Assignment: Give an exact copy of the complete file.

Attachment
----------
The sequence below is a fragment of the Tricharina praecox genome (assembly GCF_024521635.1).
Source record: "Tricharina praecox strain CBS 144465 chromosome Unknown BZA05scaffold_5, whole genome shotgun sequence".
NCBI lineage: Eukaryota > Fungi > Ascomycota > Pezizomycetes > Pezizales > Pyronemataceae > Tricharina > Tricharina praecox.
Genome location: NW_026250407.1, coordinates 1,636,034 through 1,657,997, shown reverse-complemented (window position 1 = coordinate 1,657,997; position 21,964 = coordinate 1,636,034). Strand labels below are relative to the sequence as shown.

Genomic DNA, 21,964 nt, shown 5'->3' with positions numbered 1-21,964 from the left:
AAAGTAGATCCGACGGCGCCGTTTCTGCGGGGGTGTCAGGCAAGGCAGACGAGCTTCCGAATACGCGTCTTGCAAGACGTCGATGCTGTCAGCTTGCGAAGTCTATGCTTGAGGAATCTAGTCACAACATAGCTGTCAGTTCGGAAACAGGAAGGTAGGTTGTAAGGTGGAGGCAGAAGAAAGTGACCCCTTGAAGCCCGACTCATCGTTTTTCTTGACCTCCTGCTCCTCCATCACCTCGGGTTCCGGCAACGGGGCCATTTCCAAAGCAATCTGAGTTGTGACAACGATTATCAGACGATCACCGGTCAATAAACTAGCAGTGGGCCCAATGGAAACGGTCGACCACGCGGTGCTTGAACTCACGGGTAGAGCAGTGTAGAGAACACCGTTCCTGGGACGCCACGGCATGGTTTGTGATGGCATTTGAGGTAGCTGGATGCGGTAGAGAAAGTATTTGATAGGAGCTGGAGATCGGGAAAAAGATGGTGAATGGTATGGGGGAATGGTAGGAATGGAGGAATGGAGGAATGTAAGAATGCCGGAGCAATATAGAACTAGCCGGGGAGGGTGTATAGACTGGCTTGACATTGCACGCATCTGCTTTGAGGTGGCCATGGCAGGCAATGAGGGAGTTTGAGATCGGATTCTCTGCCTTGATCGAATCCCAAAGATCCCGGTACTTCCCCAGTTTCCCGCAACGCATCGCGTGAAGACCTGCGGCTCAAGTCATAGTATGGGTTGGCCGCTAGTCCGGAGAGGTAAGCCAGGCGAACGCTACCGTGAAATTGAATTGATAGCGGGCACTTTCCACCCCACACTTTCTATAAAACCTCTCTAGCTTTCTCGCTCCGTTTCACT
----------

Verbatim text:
The sequence below is a fragment of the Tricharina praecox genome (assembly GCF_024521635.1).
Source record: "Tricharina praecox strain CBS 144465 chromosome Unknown BZA05scaffold_5, whole genome shotgun sequence".
NCBI lineage: Eukaryota > Fungi > Ascomycota > Pezizomycetes > Pezizales > Pyronemataceae > Tricharina > Tricharina praecox.
Genome location: NW_026250407.1, coordinates 1,636,034 through 1,657,997, shown reverse-complemented (window position 1 = coordinate 1,657,997; position 21,964 = coordinate 1,636,034). Strand labels below are relative to the sequence as shown.

Genomic DNA, 21,964 nt, shown 5'->3' with positions numbered 1-21,964 from the left:
AAAGTAGATCCGACGGCGCCGTTTCTGCGGGGGTGTCAGGCAAGGCAGACGAGCTTCCGAATACGCGTCTTGCAAGACGTCGATGCTGTCAGCTTGCGAAGTCTATGCTTGAGGAATCTAGTCACAACATAGCTGTCAGTTCGGAAACAGGAAGGTAGGTTGTAAGGTGGAGGCAGAAGAAAGTGACCCCTTGAAGCCCGACTCATCGTTTTTCTTGACCTCCTGCTCCTCCATCACCTCGGGTTCCGGCAACGGGGCCATTTCCAAAGCAATCTGAGTTGTGACAACGATTATCAGACGATCACCGGTCAATAAACTAGCAGTGGGCCCAATGGAAACGGTCGACCACGCGGTGCTTGAACTCACGGGTAGAGCAGTGTAGAGAACACCGTTCCTGGGACGCCACGGCATGGTTTGTGATGGCATTTGAGGTAGCTGGATGCGGTAGAGAAAGTATTTGATAGGAGCTGGAGATCGGGAAAAAGATGGTGAATGGTATGGGGGAATGGTAGGAATGGAGGAATGGAGGAATGTAAGAATGCCGGAGCAATATAGAACTAGCCGGGGAGGGTGTATAGACTGGCTTGACATTGCACGCATCTGCTTTGAGGTGGCCATGGCAGGCAATGAGGGAGTTTGAGATCGGATTCTCTGCCTTGATCGAATCCCAAAGATCCCGGTACTTCCCCAGTTTCCCGCAACGCATCGCGTGAAGACCTGCGGCTCAAGTCATAGTATGGGTTGGCCGCTAGTCCGGAGAGGTAAGCCAGGCGAACGCTACCGTGAAATTGAATTGATAGCGGGCACTTTCCACCCCACACTTTCTATAAAACCTCTCTAGCTTTCTCGCTCCGTTTCACT